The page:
Contrasts between Venezuela’s oil-fueled glory days and today’s dereliction are everywhere. The Paraguana complex was once the largest in the world, and at the turn of the century its refineries were such dominant exporters to the U.S. that even minor production glitches often sent gasoline futures soaring. These days only two of the six produce anything at all.
The complex has a processing capacity of almost 1 million barrels a day. Yet now even cooking gas is so scarce that many residents have to rely on firewood.
“We don’t understand how with two such large refineries next to us we don’t have gasoline or gas,” said Reina Falcon, 69, as she prepared fish for her four grandchildren and five great-grandchildren.
Falcon has seen PDVSA’s declining fortunes up close from the shores of the Amuay refinery town. Living so near to the complex, she is concerned about the health and safety of her family: A giant explosion in 2012 left at least 42 dead, and fires and blasts have become almost routine since.
Spills also occur regularly, and each time Venezuela is able to dodge sanctions and export a few tanker loads — as happened when an Iranian vessel loaded crude this fall — it frees up storage space to start pumping oil through leaky pipelines. Iran’s biggest fleet of tankers yet is at sea now bound for Venezuela.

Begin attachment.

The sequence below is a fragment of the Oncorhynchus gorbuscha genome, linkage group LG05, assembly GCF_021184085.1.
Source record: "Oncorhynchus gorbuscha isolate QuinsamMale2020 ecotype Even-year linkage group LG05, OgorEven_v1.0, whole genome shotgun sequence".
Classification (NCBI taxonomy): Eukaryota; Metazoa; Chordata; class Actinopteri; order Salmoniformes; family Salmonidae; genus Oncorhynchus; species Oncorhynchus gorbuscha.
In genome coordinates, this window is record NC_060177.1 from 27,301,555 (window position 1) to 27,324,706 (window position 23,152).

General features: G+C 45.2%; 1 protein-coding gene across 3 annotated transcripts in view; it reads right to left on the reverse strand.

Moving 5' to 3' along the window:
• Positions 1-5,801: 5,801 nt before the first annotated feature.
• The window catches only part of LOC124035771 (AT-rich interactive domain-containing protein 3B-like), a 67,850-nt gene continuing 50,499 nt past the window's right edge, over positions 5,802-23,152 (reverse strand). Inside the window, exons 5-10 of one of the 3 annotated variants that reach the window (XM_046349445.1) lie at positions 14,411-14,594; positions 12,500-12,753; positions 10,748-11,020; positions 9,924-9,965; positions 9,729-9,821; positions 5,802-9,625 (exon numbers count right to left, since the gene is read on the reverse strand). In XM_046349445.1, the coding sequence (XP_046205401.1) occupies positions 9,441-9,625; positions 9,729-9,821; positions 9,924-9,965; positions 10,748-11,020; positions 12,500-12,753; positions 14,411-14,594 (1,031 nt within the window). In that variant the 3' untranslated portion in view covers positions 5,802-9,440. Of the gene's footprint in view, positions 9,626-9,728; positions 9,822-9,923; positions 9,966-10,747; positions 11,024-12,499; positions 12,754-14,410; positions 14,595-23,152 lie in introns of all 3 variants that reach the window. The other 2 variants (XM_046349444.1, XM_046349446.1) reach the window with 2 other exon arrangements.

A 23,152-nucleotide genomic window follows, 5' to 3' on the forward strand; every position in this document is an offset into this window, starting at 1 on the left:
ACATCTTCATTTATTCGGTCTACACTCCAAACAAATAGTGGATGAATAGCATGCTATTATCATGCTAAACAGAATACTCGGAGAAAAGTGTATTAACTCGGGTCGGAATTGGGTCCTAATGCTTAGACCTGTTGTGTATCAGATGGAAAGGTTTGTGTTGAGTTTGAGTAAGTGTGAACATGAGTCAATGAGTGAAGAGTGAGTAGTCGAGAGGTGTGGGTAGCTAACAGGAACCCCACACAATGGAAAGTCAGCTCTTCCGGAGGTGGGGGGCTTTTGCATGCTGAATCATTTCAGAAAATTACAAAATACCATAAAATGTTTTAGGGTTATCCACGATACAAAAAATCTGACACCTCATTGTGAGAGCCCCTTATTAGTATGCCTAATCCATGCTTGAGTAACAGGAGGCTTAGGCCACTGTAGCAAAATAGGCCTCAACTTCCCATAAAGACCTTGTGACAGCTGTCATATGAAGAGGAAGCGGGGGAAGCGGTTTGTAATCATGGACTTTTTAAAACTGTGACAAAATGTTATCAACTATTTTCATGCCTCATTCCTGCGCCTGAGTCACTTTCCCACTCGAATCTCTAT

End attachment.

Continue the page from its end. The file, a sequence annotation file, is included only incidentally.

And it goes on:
Best practices went out the window two decades ago following a failed coup and nationwide strike against the late Hugo Chavez, Venezuela’s populist president who renationalized the industry and built up massive debts even during the era of $100-a-barrel oil.
Prices have cratered under Maduro and brought to a head the cumulative impact of neglect, corruption and mismanagement. PDVSA was one of the most technically advanced national oil companies as recently as the late 1990s; now it’s a hollowed-out husk presiding over the industry’s demise. Venezuela’s crude production hit a low of 337,000 barrels a day in June, just 10% of the country’s peak output back in 2001. PDVSA didn’t respond to email and texted requests for comment.
With global demand plummeting during the pandemic, the reality for Venezuela as elsewhere is that the world is moving on from fossil fuels. Oil-dependent economies everywhere will need billions of dollars to safely retire decades of infrastructure buildout, but in Venezuela’s case the money isn’t there and there’s little prospect of foreign aid, while the industry’s legacy stretches back a full century.
“The level of neglect has been brutal,” said Raul Gallegos, a Bogota-based director at Control Risks, an international consulting firm. What’s more, the impact is only going to get worse since the Maduro government “isn’t going anywhere,” he said.